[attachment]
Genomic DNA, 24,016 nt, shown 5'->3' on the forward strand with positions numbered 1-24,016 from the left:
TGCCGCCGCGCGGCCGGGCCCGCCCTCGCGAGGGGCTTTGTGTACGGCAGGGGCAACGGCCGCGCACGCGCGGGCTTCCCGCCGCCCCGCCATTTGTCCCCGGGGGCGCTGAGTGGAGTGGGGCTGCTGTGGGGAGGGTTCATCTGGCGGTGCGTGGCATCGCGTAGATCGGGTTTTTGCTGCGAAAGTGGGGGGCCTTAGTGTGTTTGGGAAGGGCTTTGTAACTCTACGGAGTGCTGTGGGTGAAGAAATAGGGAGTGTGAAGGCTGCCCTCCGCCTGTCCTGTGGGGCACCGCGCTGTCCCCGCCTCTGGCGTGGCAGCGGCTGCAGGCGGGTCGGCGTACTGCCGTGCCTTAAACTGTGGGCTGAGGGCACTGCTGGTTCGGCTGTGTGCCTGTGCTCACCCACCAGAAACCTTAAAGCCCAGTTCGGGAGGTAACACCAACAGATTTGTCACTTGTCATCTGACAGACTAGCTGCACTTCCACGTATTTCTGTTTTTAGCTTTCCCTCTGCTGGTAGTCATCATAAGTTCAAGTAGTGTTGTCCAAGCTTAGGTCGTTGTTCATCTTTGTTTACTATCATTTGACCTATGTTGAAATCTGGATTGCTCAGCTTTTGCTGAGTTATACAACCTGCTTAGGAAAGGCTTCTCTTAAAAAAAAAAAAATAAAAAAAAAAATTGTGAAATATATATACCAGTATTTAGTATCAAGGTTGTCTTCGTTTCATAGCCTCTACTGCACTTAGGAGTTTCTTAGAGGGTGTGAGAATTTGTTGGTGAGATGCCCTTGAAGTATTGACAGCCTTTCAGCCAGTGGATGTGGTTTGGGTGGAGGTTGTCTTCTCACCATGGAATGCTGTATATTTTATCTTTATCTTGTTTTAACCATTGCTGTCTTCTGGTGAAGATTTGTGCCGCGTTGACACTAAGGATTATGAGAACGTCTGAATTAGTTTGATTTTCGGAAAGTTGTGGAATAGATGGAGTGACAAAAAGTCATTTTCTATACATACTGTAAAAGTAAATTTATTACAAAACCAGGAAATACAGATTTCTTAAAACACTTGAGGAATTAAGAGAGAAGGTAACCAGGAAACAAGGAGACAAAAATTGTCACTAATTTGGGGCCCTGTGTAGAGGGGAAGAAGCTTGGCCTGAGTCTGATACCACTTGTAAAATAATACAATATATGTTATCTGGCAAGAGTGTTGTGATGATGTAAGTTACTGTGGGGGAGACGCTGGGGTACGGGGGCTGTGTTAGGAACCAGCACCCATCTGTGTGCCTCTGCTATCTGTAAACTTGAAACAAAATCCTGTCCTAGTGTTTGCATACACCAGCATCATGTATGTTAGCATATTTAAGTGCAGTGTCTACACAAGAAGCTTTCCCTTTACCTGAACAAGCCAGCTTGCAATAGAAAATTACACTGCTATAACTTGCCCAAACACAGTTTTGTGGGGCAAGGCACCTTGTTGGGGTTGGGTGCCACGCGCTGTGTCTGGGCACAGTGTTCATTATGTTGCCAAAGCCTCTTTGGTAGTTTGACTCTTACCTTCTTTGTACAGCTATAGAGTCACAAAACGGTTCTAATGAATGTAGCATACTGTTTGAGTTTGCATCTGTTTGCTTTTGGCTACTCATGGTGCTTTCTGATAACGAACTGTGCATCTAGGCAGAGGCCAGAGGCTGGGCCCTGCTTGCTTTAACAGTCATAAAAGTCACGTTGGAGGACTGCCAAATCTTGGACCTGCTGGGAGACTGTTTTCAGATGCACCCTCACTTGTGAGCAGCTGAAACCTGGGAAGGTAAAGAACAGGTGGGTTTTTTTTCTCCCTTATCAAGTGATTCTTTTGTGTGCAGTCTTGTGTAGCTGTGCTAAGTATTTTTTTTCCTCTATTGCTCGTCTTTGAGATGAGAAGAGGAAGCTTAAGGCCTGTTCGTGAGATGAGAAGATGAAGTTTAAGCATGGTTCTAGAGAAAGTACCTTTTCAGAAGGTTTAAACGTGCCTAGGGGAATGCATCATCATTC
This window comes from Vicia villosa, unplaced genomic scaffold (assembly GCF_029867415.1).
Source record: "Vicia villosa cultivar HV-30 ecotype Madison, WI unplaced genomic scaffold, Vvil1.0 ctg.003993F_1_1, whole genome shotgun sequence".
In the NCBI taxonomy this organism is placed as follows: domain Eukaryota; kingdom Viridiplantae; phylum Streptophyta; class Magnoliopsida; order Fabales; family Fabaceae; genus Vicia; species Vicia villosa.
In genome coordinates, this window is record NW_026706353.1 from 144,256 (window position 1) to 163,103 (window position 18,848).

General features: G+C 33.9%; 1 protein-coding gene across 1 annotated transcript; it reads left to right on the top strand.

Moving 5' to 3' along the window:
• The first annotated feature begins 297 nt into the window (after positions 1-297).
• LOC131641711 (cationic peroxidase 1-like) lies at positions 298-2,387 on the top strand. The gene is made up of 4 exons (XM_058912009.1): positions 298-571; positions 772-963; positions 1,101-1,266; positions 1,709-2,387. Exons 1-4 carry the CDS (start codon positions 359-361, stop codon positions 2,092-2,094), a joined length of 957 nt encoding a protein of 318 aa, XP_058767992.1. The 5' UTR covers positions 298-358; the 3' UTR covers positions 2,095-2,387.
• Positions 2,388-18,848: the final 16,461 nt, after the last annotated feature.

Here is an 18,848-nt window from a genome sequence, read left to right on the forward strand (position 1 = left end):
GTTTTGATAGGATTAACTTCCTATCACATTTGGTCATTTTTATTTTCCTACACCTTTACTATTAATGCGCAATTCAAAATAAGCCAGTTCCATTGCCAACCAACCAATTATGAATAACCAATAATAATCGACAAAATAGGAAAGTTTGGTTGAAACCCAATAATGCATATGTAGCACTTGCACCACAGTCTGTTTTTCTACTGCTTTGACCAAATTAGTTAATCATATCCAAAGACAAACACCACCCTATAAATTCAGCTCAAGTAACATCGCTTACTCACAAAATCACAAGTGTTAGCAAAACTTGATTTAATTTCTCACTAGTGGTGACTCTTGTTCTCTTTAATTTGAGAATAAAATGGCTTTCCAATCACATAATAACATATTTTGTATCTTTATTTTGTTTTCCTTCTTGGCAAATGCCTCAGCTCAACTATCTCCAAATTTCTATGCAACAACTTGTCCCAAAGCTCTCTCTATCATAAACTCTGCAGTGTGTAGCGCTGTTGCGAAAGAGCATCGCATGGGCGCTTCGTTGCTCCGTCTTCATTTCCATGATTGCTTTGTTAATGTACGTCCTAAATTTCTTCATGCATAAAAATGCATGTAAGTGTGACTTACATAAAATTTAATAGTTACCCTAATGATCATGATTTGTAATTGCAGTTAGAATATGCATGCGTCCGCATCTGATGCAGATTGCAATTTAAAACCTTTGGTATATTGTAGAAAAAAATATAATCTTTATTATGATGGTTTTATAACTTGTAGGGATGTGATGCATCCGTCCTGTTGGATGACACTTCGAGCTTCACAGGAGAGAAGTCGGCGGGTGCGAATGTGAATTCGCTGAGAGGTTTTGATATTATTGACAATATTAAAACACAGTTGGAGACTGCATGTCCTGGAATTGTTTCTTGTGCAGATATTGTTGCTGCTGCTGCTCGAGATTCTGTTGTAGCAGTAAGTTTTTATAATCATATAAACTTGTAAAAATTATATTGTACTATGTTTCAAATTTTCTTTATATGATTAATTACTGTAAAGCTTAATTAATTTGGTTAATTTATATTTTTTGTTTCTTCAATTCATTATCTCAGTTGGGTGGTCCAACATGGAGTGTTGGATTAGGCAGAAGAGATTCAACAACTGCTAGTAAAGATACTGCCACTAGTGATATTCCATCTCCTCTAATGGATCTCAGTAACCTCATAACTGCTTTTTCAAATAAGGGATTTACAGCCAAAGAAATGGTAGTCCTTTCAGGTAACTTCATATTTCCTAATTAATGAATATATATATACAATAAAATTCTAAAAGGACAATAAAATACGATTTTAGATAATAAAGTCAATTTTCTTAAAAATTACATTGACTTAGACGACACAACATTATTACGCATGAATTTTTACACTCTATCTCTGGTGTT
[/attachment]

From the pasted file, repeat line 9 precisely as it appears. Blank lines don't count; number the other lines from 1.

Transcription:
• The first annotated feature begins 297 nt into the window (after positions 1-297).